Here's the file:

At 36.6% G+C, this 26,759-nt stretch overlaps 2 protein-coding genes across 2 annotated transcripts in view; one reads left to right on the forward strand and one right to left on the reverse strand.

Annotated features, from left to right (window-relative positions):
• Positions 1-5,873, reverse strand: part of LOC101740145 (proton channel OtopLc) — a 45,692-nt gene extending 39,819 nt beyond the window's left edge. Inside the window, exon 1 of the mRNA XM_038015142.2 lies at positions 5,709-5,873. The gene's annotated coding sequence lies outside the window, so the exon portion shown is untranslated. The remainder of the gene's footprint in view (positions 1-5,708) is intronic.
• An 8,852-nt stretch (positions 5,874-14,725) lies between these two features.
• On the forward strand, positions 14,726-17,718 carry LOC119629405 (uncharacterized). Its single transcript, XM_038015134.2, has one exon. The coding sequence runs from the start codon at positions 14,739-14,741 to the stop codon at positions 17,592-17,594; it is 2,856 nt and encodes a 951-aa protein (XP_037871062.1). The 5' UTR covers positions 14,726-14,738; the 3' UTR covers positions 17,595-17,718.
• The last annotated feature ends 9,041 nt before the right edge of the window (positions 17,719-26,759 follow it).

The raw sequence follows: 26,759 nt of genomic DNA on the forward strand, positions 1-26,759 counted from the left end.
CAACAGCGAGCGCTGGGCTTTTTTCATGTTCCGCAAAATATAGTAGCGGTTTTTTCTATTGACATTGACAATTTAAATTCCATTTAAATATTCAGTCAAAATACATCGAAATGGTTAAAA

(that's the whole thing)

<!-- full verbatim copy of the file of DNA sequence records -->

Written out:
At 36.6% G+C, this 26,759-nt stretch overlaps 2 protein-coding genes across 2 annotated transcripts in view; one reads left to right on the forward strand and one right to left on the reverse strand.

Annotated features, from left to right (window-relative positions):
• Positions 1-5,873, reverse strand: part of LOC101740145 (proton channel OtopLc) — a 45,692-nt gene extending 39,819 nt beyond the window's left edge. Inside the window, exon 1 of the mRNA XM_038015142.2 lies at positions 5,709-5,873. The gene's annotated coding sequence lies outside the window, so the exon portion shown is untranslated. The remainder of the gene's footprint in view (positions 1-5,708) is intronic.
• An 8,852-nt stretch (positions 5,874-14,725) lies between these two features.
• On the forward strand, positions 14,726-17,718 carry LOC119629405 (uncharacterized). Its single transcript, XM_038015134.2, has one exon. The coding sequence runs from the start codon at positions 14,739-14,741 to the stop codon at positions 17,592-17,594; it is 2,856 nt and encodes a 951-aa protein (XP_037871062.1). The 5' UTR covers positions 14,726-14,738; the 3' UTR covers positions 17,595-17,718.
• The last annotated feature ends 9,041 nt before the right edge of the window (positions 17,719-26,759 follow it).

The raw sequence follows: 26,759 nt of genomic DNA on the forward strand, positions 1-26,759 counted from the left end.
CAACAGCGAGCGCTGGGCTTTTTTCATGTTCCGCAAAATATAGTAGCGGTTTTTTCTATTGACATTGACAATTTAAATTCCATTTAAATATTCAGTCAAAATACATCGAAATGGTTAAAA